Inflation is starting to ‘fall like a rock’ and leads to deflation: Fundstrat

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  • Inflation is beginning to “fall like a rock” rather than a feather, according to Fundstrat’s Tom Lee.
  • Lee noted outright deflation in some areas of the economy, suggesting that inflation is less sticky than perceived.
  • Stock market investors are looking for a cooling off of inflation as it would allow the Fed to smooth its path of rate hikes.

Inflation is starting to “fall like a rock” instead of a feather, leading to outright deflation in some areas of the economy, by Fundstrat Tom Lee said in a Wednesday note.

A slowdown in rising inflation would be welcome news for investors given that the stock market has sold off 5% since Fed Chairman Jerome Powell aggressive speech in Jackson Hole last week.

Powell reiterated the Fed’s determination to control inflation by being aggressive with interest rate hikes and reduction of its balance of 9 billion dollars. The market is currently expecting another outrageous 75 basis point rate hike from the Fed at its FOMC meeting in late September.

If inflation cools and is less “sticky” than most expect, it could change the Fed’s current rate hike trajectory, ultimately leading to a faster turn to a pause in rate hikes. of types. That would be a boon for risky assets, which have been hampered in recent months by rapidly rising interest rates.

And according to Lee, inflation is cooling off fast.

“42% of CPI components are falling from recent highs = deflation,” Lee said, adding that five of the nine US regions experienced outright deflation in July on a month-over-month basis.

“These 5 regions account for 49% of GDP. In East North Central, the annualized CPI is -3.96%, full DEFLATION,” Lee said.

In addition, leading indicators of inflation such as used car prices, airfares and real estate “suggest that many other components of the CPI could start to fall altogether,” according to Lee.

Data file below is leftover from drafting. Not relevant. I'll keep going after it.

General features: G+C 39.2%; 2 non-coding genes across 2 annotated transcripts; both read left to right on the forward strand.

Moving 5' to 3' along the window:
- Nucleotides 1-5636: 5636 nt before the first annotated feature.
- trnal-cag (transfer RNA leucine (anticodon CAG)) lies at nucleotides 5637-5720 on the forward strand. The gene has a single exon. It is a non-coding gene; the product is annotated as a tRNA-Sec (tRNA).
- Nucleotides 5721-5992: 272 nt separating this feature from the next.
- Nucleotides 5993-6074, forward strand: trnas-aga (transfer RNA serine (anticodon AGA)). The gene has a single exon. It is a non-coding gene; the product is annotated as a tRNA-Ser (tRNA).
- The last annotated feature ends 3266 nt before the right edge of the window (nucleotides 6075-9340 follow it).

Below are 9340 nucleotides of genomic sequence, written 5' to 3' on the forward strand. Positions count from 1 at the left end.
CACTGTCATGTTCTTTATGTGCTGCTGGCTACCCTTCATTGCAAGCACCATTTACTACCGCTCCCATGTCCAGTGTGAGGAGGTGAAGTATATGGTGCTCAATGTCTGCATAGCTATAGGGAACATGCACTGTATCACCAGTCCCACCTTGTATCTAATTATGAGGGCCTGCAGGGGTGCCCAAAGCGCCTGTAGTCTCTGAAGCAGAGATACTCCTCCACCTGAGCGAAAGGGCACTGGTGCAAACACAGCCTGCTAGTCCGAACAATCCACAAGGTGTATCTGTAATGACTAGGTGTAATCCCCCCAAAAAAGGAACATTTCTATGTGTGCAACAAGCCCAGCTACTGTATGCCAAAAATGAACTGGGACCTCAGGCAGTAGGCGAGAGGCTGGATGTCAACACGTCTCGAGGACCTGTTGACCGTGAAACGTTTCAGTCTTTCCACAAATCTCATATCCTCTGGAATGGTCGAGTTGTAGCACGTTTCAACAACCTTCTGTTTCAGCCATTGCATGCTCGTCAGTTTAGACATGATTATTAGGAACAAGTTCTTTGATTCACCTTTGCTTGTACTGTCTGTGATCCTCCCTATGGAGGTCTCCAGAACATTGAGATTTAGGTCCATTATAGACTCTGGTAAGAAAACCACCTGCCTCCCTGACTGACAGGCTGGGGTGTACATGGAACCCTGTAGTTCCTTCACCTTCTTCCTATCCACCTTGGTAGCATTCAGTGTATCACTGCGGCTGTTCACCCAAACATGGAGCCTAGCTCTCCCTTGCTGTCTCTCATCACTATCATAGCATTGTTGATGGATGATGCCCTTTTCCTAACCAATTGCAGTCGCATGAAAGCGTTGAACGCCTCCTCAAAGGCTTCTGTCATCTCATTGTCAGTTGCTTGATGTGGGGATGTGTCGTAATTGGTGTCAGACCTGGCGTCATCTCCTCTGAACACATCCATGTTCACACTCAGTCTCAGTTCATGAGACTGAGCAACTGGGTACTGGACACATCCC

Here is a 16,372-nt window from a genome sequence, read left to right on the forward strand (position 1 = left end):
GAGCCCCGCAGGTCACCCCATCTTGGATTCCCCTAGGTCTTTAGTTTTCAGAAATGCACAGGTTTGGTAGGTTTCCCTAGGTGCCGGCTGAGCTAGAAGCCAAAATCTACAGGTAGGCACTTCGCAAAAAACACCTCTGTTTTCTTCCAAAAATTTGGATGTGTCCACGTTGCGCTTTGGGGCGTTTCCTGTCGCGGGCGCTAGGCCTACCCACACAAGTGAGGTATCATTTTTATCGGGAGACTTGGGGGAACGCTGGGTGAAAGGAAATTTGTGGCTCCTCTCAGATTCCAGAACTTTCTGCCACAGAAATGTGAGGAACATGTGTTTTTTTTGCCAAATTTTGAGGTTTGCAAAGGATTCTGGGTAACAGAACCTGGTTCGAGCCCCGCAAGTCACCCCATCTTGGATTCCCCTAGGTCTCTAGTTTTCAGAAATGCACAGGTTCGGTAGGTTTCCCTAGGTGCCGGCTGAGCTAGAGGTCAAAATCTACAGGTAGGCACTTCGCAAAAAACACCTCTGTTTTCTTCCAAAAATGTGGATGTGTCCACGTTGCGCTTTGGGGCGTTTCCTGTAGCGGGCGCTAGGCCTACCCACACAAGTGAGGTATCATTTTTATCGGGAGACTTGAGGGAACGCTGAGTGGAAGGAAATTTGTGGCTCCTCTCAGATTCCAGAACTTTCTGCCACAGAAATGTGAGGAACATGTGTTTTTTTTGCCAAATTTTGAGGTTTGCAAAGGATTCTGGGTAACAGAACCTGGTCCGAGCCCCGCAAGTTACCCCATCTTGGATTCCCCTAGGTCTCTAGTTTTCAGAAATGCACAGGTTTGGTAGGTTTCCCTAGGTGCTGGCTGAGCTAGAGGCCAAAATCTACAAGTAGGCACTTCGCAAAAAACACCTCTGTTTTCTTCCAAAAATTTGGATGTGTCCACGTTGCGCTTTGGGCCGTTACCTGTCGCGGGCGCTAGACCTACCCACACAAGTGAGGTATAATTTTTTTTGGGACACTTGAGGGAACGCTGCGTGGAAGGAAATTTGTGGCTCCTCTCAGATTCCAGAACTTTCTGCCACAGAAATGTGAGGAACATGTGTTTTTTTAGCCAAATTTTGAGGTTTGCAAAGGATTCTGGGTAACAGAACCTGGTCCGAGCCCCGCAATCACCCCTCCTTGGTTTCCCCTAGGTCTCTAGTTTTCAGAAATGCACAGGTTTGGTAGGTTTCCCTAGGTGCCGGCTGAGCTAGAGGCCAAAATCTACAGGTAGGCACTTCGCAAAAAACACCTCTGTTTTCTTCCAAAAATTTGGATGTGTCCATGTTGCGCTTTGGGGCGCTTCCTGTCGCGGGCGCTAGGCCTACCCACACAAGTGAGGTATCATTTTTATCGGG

“There are plenty of counterpoints to suggest that inflation could fall faster than consensus expects. This, in turn, would change the Fed’s policy course. Inflation swap markets are arguably already reflecting this, therefore, lower levels of implied inflation,” Lee explained.

Delving into the real components, Lee noted that commodity prices such as gasoline, wood and wheat fall like a rockas well as electronics, meats like chicken and beef, and clothing.

At the same time, used cars and vehicles, airfares and durable goods are “starting to drop like a rock,” and history has shown that rental and housing costs will soon “fall like a rock,” according to the note. .

Analyzing rent data from the past 40 years for New York City and San Francisco, Lee found that “when landlord-equivalent rent falls, it falls like a rock…rents could fall much faster than expected.” that many expect.

With the prospect of inflation falling rapidly, Lee reiterated his call for a second-half stock market rally that could ultimately push the S&P 500 to new highs by the end of the year. “Bottom line. We see the thesis of the second-half rally intact,” Lee concluded.

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